New Pediatrics Rotation Exam, Perfect for PA Students

March 19, 2018

Rosh Review, LLC is not sponsored or endorsed by, or affiliated with, the Physician Assistant Education Association (PAEA) nor the End of Rotation Exam (EOR). All trademarks are the property of their respective owners.

The Rotation Exam – Pediatrics, available to Physician Assistant students and programs, is best suited for PA students looking for a focused, high-yield review for the end of your rotation. It joins our growing list of Rotation Exams, including Rotation Exam – Family Medicine, Rotation Exam – Internal Medicine, Rotation Exam – Emergency Medicine, Rotation Exam – Psychiatry and Behavioral Health, and Rotation Exam – Women’s Health. This content is novel and not included in Rosh Review’s PANCE Qbank, Mock exams, or Power Packs.

Topics for the Rosh Review Pediatrics Rotation Exam are based on the national curriculum blueprint.

Categories include the following:

  • Dermatology (15%)
  • ENOT/Ophthalmology (15%)
  • Cardiovascular (10%)
  • Pulmonology (12%)
  • Gastrointestinal/Nutritional (10%)
  • Endocrinology (3%)
  • Infectious diseases (12%)
  • Psychiatry/behavioral medicine (6%)
  • Neurology/developmental (6%)
  • Orthopedics/rheumatology (5%)
  • Urology/renal (3%)
  • Hematology (3%)

Content is organized by task:

  • History and Physical (15%)
  • Diagnostic studies (10%)
  • Diagnosis (25%)
  • Health maintenance (10%)
  • Clinical intervention (10%)
  • Clinical therapeutics (20%)
  • Scientific concepts (10%)

Here is an example:

A 5-week-old boy presents with his father to the emergency room because of a 10-day history of vomiting that has become more frequent and more forceful. The vomitus is not bile stained. The infant sucks vigorously and is active, but he is observed to be losing weight. There are no other symptoms noted. Abdominal examination reveals a small, olive-shaped mass upon palpation. Which of the following is the most likely diagnosis?

A. Intussusception
B. Malrotation
C. Pyloric stenosis
D. Volvulus

Answer C

Nonbilious vomiting is the initial symptom of pyloric stenosis. The vomiting may or may not be projectile initially, but is usually progressive, occurring after every feeding. Onset may be as early as the first week of life or as late as five months of age. Diagnosis is established by palpating the pyloric mass, a firm yet movable, 2 cm in length, olive-shaped mass located above and to the right of the umbilicus in the midepigastrium beneath the liver’s edge. Ultrasonography usually confirms the diagnosis, criteria of which includes pyloric thickness of 3–4 mm, overall pyloric length greater than 14 mm and pyloric diameter of 10–14 mm. Contrast studies may also establish the condition, demonstrating an elongated pyloric channel (string sign), a bulge of the pyloric muscle into the antrum (shoulder sign), and parallel streaks of barium seen in the narrowed channel creating a “double tract sign.” Definitive management includes a pyloromyotomy, a traditional Ramstedt procedure done through a short transverse skin incision. Preoperative management includes correction of fluid, acid-base, and electrolyte abnormalities.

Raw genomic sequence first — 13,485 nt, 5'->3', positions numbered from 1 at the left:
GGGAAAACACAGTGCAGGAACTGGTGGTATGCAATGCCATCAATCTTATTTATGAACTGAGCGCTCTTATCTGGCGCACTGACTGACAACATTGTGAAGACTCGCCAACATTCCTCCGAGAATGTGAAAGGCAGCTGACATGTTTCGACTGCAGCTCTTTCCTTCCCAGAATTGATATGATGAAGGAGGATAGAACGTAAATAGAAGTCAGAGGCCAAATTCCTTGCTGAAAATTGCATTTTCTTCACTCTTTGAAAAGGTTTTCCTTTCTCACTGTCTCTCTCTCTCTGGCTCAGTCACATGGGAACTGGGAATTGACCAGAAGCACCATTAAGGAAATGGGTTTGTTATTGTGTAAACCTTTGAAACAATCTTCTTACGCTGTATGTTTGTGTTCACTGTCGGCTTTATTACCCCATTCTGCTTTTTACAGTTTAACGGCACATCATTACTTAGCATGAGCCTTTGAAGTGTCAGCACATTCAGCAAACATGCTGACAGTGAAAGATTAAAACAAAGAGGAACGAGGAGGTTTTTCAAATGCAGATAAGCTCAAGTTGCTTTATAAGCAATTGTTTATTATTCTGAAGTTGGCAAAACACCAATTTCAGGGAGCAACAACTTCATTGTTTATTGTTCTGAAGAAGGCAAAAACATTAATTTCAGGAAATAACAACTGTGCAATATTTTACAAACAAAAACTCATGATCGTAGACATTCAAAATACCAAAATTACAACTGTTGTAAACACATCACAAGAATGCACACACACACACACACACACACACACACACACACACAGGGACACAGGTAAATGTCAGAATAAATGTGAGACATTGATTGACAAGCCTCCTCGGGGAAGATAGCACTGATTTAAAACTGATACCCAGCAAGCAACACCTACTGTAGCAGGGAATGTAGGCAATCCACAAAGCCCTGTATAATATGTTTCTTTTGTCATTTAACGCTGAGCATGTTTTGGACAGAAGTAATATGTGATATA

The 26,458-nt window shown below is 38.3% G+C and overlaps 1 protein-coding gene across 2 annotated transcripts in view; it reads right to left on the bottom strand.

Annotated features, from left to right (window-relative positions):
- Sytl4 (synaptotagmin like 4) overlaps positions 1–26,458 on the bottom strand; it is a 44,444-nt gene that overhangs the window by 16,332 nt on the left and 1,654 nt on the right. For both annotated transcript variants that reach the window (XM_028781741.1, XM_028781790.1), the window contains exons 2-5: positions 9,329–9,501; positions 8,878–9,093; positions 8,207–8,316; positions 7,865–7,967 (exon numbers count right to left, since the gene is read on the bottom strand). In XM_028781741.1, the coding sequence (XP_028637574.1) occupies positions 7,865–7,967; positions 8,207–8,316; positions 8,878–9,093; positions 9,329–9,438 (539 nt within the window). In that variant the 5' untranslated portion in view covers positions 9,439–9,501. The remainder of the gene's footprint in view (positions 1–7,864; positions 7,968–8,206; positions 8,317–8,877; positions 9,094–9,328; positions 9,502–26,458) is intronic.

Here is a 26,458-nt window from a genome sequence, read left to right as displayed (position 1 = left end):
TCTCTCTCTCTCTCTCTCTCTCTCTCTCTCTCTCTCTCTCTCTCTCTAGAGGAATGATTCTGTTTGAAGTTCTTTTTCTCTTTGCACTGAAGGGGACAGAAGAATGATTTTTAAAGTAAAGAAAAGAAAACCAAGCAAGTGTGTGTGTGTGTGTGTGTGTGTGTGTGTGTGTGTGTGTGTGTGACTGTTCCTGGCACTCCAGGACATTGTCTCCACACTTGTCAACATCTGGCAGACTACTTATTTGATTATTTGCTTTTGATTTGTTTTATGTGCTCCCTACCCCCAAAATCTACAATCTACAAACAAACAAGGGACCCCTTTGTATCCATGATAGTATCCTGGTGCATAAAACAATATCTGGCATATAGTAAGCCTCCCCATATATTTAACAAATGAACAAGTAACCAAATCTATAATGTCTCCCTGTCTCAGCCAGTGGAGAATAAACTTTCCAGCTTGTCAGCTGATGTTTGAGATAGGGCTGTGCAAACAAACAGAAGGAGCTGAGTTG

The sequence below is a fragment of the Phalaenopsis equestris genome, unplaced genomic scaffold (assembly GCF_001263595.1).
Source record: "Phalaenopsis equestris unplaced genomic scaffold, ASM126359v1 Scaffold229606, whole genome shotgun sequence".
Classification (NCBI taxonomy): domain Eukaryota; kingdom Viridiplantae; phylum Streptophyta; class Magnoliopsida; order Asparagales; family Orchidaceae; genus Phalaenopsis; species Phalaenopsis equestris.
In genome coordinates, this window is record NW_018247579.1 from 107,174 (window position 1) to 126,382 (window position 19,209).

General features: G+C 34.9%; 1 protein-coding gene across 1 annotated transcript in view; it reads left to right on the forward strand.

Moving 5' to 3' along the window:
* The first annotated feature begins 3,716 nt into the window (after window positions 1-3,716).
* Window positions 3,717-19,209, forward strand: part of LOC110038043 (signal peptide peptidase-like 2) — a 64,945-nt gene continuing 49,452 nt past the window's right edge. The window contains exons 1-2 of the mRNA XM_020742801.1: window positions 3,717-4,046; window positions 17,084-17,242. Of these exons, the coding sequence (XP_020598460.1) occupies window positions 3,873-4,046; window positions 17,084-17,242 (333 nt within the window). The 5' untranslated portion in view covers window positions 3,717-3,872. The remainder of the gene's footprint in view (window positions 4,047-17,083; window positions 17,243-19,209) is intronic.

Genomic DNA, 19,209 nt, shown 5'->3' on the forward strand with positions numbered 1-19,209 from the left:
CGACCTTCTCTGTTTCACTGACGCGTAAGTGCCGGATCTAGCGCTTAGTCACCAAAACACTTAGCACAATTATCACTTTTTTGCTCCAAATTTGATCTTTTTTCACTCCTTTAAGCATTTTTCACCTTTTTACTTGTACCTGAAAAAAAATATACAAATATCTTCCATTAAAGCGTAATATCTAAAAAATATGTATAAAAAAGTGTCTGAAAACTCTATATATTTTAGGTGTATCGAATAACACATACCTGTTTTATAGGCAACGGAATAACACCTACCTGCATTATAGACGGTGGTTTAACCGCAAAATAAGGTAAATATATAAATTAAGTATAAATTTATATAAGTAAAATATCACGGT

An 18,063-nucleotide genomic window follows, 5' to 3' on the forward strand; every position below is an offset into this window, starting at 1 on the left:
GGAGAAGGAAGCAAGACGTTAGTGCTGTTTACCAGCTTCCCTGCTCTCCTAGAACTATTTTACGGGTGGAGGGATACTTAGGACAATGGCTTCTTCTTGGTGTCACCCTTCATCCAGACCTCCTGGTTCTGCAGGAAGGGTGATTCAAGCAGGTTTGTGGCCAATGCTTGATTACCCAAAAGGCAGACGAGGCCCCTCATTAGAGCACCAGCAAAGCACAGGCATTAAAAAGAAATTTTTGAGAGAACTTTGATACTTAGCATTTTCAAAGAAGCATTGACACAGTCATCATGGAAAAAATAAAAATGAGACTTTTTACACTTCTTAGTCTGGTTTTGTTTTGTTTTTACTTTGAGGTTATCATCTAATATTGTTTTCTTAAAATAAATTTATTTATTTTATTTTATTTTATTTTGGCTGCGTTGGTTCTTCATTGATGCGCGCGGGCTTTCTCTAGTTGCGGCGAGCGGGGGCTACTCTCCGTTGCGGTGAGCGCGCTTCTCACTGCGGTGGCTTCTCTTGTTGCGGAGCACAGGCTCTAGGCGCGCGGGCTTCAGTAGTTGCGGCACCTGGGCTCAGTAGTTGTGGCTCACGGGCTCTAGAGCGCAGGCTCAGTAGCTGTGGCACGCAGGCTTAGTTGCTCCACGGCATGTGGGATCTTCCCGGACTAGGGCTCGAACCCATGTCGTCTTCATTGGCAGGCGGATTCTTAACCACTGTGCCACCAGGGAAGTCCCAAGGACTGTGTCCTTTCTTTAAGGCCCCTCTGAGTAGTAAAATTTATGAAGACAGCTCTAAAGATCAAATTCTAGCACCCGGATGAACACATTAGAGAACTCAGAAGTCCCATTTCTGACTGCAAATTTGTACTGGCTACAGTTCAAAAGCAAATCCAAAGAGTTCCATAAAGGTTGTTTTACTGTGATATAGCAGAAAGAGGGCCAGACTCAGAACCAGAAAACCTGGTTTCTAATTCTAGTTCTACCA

Intussusception (A) occurs when a portion of the alimentary tract is telescoped into an adjacent segment. It usually occurs between the ages of 5 months to 3 years. Symptoms include a sudden onset of severe paroxysmal colicky pain recurring at frequent intervals, accompanied by straining efforts with legs and knees flexed and loud cries. Initially comfortable between paroxysms of pain, the infant progressively becomes weaker and lethargic if the intussusception is not reduced. Eventually, a shock-like state with fever and peritonitis can develop. Vomiting is more frequent in the early phase, subsequently becoming bile-stained in the later phase. Infants usually pass a stool containing red blood and mucus, the currant jelly stool. The classic triad of pain, palpable sausage-shaped mass in the abdomen and currant jelly stool is usually seen. Malrotation (B) is characterized by intestinal nonrotation or incomplete rotation around the superior mesenteric artery. It presents in the first year of life with symptoms of acute or chronic obstruction. Infants present in the first week of life with bilious emesis and acute bowel obstruction. In older children, recurrent vomiting and abdominal pain are noted. Symptoms are caused by Ladd bands affecting the small and large bowel. Volvulus (D) is a life-threatening complication of malrotation. It occurs when the small bowel twists around the superior mesenteric artery leading to vascular compromise of the bowel. It may manifest as an acute presentation of small bowel obstruction with bilious emesis, hemodynamic instability, abdominal distention, abdominal tenderness, peritonitis, and hematochezia.

One Step Further question:
Persistent vomiting in a patient with pyloric stenosis can cause mild to moderate dehydration, leading to what type of electrolyte/metabolic disturbance?

Hypochloremic, hypokalemic metabolic alkalosis.

Since these categories and tasks are integrated into our improved performance and feedback page, you have access to robust data to help you fine-tune your studying.

Study on…
The Rosh Review Team

A bolus of confidence. A lifetime of knowledge.

By Adam Rosh

Comments (0)